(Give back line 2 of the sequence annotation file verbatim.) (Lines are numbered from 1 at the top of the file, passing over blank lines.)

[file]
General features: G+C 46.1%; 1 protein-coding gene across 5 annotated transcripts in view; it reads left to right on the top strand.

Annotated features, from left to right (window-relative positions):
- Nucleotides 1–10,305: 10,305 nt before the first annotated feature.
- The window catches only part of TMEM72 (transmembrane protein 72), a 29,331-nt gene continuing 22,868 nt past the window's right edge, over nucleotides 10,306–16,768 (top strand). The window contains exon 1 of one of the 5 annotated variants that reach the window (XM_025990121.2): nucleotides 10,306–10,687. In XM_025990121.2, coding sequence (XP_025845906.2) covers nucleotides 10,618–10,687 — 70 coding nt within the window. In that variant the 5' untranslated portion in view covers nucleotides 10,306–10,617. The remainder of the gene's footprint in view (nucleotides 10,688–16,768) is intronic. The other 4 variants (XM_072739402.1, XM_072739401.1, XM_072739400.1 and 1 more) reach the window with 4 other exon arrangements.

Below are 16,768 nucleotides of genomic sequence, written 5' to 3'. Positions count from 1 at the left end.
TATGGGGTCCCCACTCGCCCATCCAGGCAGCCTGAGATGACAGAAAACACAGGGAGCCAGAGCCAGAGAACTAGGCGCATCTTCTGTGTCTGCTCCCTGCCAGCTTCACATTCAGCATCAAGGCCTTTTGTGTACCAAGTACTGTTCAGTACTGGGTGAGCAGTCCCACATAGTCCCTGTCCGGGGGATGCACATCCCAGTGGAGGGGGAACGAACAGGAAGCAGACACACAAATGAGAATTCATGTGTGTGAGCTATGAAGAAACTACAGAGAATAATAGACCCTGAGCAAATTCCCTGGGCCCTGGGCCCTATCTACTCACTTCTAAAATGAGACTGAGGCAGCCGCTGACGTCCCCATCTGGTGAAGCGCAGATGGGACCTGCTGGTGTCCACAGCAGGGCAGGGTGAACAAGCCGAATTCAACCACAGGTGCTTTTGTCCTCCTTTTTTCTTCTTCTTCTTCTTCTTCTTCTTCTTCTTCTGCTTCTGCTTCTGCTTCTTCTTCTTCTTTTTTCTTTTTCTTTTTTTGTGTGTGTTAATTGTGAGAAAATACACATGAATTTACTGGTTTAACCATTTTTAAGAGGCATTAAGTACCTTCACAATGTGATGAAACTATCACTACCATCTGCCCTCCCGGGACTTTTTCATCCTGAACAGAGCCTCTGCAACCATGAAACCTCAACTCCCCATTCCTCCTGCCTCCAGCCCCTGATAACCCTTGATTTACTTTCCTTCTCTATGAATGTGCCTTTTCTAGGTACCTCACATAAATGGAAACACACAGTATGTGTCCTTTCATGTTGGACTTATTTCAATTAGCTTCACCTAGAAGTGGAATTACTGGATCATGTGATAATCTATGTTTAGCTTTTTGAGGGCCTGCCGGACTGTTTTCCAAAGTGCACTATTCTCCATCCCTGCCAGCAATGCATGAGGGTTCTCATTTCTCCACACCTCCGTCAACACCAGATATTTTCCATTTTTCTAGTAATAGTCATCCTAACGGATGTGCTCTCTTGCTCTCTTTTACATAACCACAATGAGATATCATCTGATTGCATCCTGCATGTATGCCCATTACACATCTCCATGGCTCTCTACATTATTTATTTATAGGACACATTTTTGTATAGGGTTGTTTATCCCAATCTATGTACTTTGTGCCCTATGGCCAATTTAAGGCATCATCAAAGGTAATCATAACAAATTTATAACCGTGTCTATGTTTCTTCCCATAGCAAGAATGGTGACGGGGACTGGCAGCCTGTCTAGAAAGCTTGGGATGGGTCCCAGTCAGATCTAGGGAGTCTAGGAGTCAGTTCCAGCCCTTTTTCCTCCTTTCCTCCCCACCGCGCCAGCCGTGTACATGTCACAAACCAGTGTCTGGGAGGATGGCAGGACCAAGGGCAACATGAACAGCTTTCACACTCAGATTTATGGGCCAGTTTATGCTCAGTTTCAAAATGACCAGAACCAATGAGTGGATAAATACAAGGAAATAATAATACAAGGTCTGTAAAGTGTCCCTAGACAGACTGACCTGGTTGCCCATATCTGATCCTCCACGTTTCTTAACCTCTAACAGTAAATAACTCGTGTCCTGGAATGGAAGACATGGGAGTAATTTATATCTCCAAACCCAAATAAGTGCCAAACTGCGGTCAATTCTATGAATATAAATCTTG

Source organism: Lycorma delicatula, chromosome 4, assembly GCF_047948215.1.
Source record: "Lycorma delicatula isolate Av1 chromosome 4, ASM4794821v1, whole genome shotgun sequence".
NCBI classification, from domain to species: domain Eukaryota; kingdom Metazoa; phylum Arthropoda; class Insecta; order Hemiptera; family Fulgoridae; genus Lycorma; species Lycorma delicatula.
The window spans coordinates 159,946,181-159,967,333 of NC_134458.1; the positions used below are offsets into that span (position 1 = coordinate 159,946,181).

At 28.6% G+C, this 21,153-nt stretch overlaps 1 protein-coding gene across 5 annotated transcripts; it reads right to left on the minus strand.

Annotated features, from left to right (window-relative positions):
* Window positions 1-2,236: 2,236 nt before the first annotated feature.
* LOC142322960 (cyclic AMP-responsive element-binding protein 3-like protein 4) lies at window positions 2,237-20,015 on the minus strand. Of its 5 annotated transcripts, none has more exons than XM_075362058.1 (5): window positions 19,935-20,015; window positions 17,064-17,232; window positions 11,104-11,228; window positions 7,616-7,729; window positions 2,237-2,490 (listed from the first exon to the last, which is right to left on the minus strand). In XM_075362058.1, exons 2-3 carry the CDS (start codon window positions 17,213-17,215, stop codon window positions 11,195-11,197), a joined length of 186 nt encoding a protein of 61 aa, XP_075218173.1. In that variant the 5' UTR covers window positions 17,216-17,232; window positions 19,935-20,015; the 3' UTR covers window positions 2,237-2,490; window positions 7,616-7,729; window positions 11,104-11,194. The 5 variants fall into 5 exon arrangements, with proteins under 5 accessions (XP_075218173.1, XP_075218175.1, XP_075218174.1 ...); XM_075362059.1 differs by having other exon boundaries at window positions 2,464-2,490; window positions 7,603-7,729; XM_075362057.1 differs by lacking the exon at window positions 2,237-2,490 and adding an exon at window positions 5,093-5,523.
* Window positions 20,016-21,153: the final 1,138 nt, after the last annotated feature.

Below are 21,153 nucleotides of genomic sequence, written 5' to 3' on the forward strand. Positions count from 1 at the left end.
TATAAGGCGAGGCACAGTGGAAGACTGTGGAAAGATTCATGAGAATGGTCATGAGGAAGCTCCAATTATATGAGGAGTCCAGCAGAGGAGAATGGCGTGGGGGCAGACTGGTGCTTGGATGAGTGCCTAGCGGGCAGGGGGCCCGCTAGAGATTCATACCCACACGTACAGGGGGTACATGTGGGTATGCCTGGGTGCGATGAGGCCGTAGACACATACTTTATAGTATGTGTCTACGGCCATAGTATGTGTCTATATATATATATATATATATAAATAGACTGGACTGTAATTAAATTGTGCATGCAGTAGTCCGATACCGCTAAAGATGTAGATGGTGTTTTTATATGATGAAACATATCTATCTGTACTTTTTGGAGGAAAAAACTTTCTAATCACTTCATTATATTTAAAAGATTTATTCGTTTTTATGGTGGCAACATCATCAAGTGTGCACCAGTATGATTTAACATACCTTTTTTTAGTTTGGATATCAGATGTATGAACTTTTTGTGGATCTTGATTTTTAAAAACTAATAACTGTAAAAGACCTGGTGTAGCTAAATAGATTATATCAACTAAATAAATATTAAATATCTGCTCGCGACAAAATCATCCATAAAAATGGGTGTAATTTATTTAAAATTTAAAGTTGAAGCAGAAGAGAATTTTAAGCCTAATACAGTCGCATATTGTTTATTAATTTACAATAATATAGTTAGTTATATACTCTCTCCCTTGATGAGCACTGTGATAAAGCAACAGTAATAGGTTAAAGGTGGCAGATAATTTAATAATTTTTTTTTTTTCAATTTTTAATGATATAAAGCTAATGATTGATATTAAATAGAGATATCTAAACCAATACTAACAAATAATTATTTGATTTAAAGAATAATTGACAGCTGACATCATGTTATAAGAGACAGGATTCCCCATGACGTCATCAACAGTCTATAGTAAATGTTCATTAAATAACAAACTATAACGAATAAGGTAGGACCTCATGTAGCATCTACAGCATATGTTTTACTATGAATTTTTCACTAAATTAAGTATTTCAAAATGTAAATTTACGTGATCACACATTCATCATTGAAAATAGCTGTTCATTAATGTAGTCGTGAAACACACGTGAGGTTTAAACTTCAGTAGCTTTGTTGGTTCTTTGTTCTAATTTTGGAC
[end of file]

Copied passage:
Annotated features, from left to right (window-relative positions):